I believe this bridge and the Stephenville Crossing Bridge (http://bridgehunter.com/tx/hamilton/bh49327/) are duplicate pages. This page has the NBI data. The pages should be merged if I am correct.

Posted January 16, 2015, by ArtS (asuckewer [at] knite [dot] com)
Posted January 16, 2015, by Anonymous

A builder has not been named for this bridge and, although not documented, the concrete footings may have been added by Walter Sharp Bridge Co.

Posted January 16, 2015, by Anonymous

This bridge could have been built by Walter Sharp since it is an example of the type of construction he was experimenting with during this time of its construction.

Posted January 16, 2015, by Kerry Wano (kerrywano [at] gmail [dot] com)
Posted January 16, 2015, by Fred (godfreycolt [at] yahoo [dot] com)

Ad

Posted January 16, 2015, by Fred (godfreycolt [at] yahoo [dot] com)

1930s Dog river bridge

Posted January 16, 2015, by Fred (godfreycolt [at] yahoo [dot] com)

1930 dog river bridge 29 model a ford Eltha Rene Daniell

Posted January 16, 2015, by Luke

From what I've read at NASA's site, the canal system has no name.

Posted January 16, 2015, by Richard A Johnson (revrjohnson [at] juno [dot] com)

Many fond memories crossing the bridge whether in a car or the old street car.

Posted January 16, 2015, by Douglas Butler

I wonder which name of the Canal it crosses?

Posted January 16, 2015, by ArtS (asuckewer [at] knite [dot] com)
Posted January 16, 2015, by ArtS (asuckewer [at] knite [dot] com)

Matt,

I hope you are right, but when I read it, it seemed like much less of a sure thing, just a possible option. My concern is that the county just spent $650K three years ago and the fix was supposed to last 50 years. Now, just three years later, they are being told that the bridge has $1.8M worth of problems. That may cause a very strong negative reaction! Hopefully someone like Nels can go down and fix the bridge for a fraction of the quote.

Regards,

Art S.

Posted January 16, 2015, by Anonymous (mechanicman86 [at] yahoo [dot] com)

I have a recent picture in 2014 of this bridge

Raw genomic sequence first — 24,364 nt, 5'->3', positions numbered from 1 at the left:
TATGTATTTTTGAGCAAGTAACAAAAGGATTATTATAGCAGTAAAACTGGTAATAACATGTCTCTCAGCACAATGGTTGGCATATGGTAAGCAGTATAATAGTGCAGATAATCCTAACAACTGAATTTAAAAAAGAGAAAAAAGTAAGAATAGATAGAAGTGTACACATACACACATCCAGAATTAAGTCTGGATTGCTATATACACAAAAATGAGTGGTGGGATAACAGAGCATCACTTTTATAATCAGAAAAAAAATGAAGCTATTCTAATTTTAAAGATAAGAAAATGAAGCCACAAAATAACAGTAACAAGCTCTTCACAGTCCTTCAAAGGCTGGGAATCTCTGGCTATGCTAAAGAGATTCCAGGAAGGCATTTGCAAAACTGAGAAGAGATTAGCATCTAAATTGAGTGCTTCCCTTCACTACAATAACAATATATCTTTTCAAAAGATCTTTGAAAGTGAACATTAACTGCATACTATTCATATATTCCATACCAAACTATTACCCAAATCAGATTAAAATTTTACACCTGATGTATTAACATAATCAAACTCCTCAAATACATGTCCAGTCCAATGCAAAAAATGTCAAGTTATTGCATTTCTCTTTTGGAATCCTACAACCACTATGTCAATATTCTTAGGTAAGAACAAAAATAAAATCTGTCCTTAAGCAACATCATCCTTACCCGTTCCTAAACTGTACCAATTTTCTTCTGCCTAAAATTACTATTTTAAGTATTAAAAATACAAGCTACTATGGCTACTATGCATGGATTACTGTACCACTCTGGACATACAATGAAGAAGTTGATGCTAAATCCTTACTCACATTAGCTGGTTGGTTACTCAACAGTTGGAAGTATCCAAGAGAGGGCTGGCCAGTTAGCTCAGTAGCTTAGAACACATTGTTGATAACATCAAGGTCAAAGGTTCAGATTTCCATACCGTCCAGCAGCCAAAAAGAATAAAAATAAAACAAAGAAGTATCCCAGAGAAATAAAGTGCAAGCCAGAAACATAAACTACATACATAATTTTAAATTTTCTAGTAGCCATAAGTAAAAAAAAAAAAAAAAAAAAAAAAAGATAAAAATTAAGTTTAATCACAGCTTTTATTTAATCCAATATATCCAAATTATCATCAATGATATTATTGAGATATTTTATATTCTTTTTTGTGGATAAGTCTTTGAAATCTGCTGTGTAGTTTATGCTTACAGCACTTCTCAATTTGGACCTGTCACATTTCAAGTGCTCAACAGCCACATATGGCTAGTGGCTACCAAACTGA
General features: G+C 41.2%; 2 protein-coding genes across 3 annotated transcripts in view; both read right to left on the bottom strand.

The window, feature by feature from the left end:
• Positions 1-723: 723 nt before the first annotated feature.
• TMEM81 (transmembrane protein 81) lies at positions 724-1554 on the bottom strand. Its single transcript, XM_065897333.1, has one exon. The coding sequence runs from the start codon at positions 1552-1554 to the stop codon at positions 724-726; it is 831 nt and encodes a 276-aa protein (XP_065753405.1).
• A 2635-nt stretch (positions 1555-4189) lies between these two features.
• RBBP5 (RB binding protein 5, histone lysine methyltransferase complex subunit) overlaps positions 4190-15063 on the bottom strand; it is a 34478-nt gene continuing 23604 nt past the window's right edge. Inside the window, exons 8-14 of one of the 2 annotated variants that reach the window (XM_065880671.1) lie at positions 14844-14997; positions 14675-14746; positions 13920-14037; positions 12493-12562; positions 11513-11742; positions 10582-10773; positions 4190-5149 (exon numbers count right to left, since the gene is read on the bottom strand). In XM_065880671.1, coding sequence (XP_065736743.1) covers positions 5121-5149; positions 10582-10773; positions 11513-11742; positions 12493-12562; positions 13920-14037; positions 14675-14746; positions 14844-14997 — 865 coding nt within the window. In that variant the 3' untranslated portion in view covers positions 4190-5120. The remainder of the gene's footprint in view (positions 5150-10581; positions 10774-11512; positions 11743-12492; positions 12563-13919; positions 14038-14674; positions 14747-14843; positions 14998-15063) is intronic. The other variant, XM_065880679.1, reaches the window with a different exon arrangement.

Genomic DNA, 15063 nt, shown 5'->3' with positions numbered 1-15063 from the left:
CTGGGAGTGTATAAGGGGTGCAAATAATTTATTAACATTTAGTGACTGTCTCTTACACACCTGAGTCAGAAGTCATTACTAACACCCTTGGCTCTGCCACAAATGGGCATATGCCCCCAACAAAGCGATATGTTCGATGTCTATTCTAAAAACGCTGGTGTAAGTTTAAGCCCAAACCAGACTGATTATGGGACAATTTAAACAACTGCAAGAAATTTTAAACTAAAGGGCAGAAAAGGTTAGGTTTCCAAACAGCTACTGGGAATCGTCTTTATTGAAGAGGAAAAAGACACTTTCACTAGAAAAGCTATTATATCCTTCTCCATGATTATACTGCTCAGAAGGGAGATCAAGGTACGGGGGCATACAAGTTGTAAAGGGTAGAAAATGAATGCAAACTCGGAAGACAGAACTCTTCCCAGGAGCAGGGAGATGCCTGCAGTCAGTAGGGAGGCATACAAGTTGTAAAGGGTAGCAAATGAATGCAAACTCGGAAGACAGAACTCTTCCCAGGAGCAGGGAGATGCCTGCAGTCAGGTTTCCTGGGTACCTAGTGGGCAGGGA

Posted January 15, 2015, by Matt Lohry

Art,

All is not lost though... It is being replaced, but preserved for pedestrian use, according to the first paragraph of the article! :)

Posted January 15, 2015, by Matt Lohry

Of course, since it's a covered bridge, the word "renovations" is appropriate...if it were a metal truss bridge, the word "replacement" would be used instead.

Posted January 15, 2015, by ArtS (asuckewer [at] knite [dot] com)
Posted January 15, 2015, by ArtS (asuckewer [at] knite [dot] com)

Here we go again!:

Benton County to replace historic bridge

http://www.arkansasonline.com/news/2015/jan/15/benton-county...

Posted January 15, 2015, by Jim Grey (mobilene [at] gmail [dot] com)

Per INDOT, this bridge has been closed since 2013.

Posted January 15, 2015, by Robert Elder (robertelder1 [at] gmail [dot] com)

Here is the latest news. The new bridge is scheduled to open sometime next month, February 2015.

http://djournal.com/news/tallahatchie-river-bridge-work-near...

Posted January 15, 2015, by Robert Elder (robertelder1 [at] gmail [dot] com)

By next month, this cantilever will be gone. Demolition may start this week. If you want to see the bridge, you had better catch the next plane to Kansas City.

http://cjonline.com/news/2015-01-15/crews-demolish-parts-fai...

Posted January 15, 2015, by Johnny Burnham (johnnyburnham [at] ymail [dot] com)

Was the arson in 1989 ever solved? I read it burned down. Are there any more photos of the covered bridge and new bridge?

Thank You!

Johnny Burnham

Posted January 14, 2015, by Nathan Holth (webmaster [at] historicbridges [dot] org)

A new bridge has been built and the historic bridge left standing next to the replacement.

Posted January 14, 2015, by Nathan Holth (webmaster [at] historicbridges [dot] org)

This bascule bridge is behind a security checkpoint in a NASA rocket testing facility. Just tell them you are with BridgeHunter and are here to photo the bridge and I am sure they will just wave you on through...

I actually don't even know if this bridge is historic or not. But it has the look of a Chicago style bascule. Maybe someone who works at the space center will find this page and tell us about the bridge... or even better supply photos!

Posted January 14, 2015, by James Baughn (webmaster [at] bridgehunter [dot] com)

It looks like some vestiges of this bridge are still visible on the satellite view.

Posted January 14, 2015, by Nathan Holth (webmaster [at] historicbridges [dot] org)

The 1925 date is questionable too.